Water Quality Bills in the Remainder of the 111th Congress Page: 4 of 10
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Water Quality Bills in the Remainder of the 111th Congress
T he Senate and House could consider a number of water quality bills some time during the
remaining days of the 11 flh Congress. As of this writing, whether legislative action will
occur, and if so, what bills might be considered, are unknown and will depend on
numerous factors. Also, whether sufficient time remains for necessary action by both the Senate
and House is highly uncertain. But recent press reports have indicated that legislators, especially
in the Senate, are seeking to gather support for several bills, possibly packaged with others
dealing with public lands and wildlife protection.1
This report describes 10 water quality bills pending in the Senate that could be considered during
the lame duck session of the 111th Congress, either individually or as a group. All of the issues
discussed below have been highlighted in recent press reports for inclusion in a package. All but
one of the bills would amend the Clean Water Act (CWA, 33 U.S.C. 1251 et seq.), and all were
approved by the Senate Environment and Public Works Committee in recent weeks. Similar
House bills have been introduced for all but one of the Senate measures discussed in this report,
and the House has passed two of them. With the exception of legislation that focuses on
Chesapeake Bay (5. 1816, discussed below), the individual bills are not likely to be considered
controversial. Most of the other individual bills would either reauthorize existing CWA provisions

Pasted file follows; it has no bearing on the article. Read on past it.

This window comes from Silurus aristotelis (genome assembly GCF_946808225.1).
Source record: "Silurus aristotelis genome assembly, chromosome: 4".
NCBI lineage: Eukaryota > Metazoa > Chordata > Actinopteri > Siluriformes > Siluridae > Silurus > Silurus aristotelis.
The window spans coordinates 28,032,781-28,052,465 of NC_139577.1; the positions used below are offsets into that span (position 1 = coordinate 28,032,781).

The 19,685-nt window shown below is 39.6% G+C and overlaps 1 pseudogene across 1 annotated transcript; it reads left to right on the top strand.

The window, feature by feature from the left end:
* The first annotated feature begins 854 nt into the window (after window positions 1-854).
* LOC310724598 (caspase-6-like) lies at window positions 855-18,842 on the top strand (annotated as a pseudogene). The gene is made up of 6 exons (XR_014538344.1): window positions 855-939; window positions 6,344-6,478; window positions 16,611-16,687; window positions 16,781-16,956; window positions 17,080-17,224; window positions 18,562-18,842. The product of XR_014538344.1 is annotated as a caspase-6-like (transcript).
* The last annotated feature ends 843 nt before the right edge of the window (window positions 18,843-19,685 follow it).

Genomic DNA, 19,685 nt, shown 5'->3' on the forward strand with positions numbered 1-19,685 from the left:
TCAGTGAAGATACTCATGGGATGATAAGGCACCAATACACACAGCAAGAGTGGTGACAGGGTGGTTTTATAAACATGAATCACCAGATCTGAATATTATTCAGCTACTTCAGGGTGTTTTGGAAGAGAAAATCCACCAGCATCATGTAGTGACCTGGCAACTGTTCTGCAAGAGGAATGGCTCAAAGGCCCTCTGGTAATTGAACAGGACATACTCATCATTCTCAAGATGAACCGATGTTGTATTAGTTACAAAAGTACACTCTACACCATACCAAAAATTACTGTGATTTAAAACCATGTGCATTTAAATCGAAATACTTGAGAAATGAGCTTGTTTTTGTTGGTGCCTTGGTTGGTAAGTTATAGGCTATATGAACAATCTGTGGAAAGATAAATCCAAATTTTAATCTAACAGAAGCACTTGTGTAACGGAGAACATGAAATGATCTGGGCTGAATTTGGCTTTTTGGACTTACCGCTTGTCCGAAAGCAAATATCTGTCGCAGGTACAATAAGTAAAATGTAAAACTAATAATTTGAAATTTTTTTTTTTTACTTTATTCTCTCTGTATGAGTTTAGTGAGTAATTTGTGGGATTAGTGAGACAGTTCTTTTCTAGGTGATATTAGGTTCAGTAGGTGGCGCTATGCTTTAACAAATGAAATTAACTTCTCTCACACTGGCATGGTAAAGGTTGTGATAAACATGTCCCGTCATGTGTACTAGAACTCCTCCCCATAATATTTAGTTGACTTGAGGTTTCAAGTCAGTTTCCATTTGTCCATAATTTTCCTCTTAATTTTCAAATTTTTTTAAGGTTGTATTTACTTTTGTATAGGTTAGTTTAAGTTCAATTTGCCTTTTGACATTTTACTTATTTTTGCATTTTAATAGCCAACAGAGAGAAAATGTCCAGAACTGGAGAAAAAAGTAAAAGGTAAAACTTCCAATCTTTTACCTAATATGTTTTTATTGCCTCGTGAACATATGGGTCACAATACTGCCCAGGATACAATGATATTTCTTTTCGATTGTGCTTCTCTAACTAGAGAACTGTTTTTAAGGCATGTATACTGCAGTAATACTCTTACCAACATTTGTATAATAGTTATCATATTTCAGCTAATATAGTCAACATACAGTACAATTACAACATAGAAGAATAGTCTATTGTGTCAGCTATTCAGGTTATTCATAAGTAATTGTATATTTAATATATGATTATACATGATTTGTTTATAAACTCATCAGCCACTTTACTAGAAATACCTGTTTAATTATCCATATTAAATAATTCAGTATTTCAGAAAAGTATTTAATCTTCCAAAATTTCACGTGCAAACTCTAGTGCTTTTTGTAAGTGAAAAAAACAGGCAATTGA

that address water quality concerns in specified geographic areas, or they would establish similar
provisions for other regions or watersheds.
The descriptions in this report are based on bills as reported by the Senate Environment and
Public Works Committee, although if any of the bills were to receive further consideration,
provisions could differ from the reported version or amendments offered. Further, if the Senate or
House were to consider a group of water quality bills, the package might include more or fewer
bills, or might reflect a different approach that is currently undefined.
The CWA is the principal federal law that deals with polluting activity in the nation's surface
streams, lakes, estuaries, and coastal waters. Enacted basically in its current form in 1972 (P.L.
92-500), the law established broad water quality restoration objectives for the nation's waters.
The objectives were accompanied by statutory goals to eliminate the discharge of pollutants into
navigable waters of the United States by 1985 and to attain, wherever possible, waters deemed
"fishable and swimmable" by 1983. Programs at the federal level are administered by the U.S.
Environmental Protection Agency (EPA); state and local governments have major day-to-day
responsibilities to implement CWA programs through standard-setting, permitting, and
enforcement. Considerable progress towards the goals of the act has been made, but long-
standing problems persist and new problems have emerged. The last major amendments to the
law were the Water Quality Act of 1987 (P.L. 100-4), the most comprehensive amendments since
1972. Since the 1987 amendments, congressional committees have conducted oversight on the
law, and Congress has enacted bills addressing a number of regional water quality concerns.'
1 Paul Quinlan, "Colleagues enlist Reid's help with last-ditch push for massive water, lands, wildlife package,"
Environment and Energy Daily, December 1, 2010, http://www.eenews.net/EEDaily/print/2010/12/01/1.
2 For further background, see CRS Report RL30030, Clean Water Act: A Summary of the Law, by Claudia Copeland.
3~ For information, see CRS Report R40098, Water Quality Issues in the 111th Congress: Oversight and Implementation,
by Claudia Copeland.
Congressional Research Service1
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Copeland, Claudia. Water Quality Bills in the Remainder of the 111th Congress, report, December 3, 2010; Washington D.C.. (https://digital.library.unt.edu/ark:/67531/metadc817417/m1/4/: accessed July 4, 2020), University of North Texas Libraries, UNT Digital Library, https://digital.library.unt.edu; crediting UNT Libraries Government Documents Department.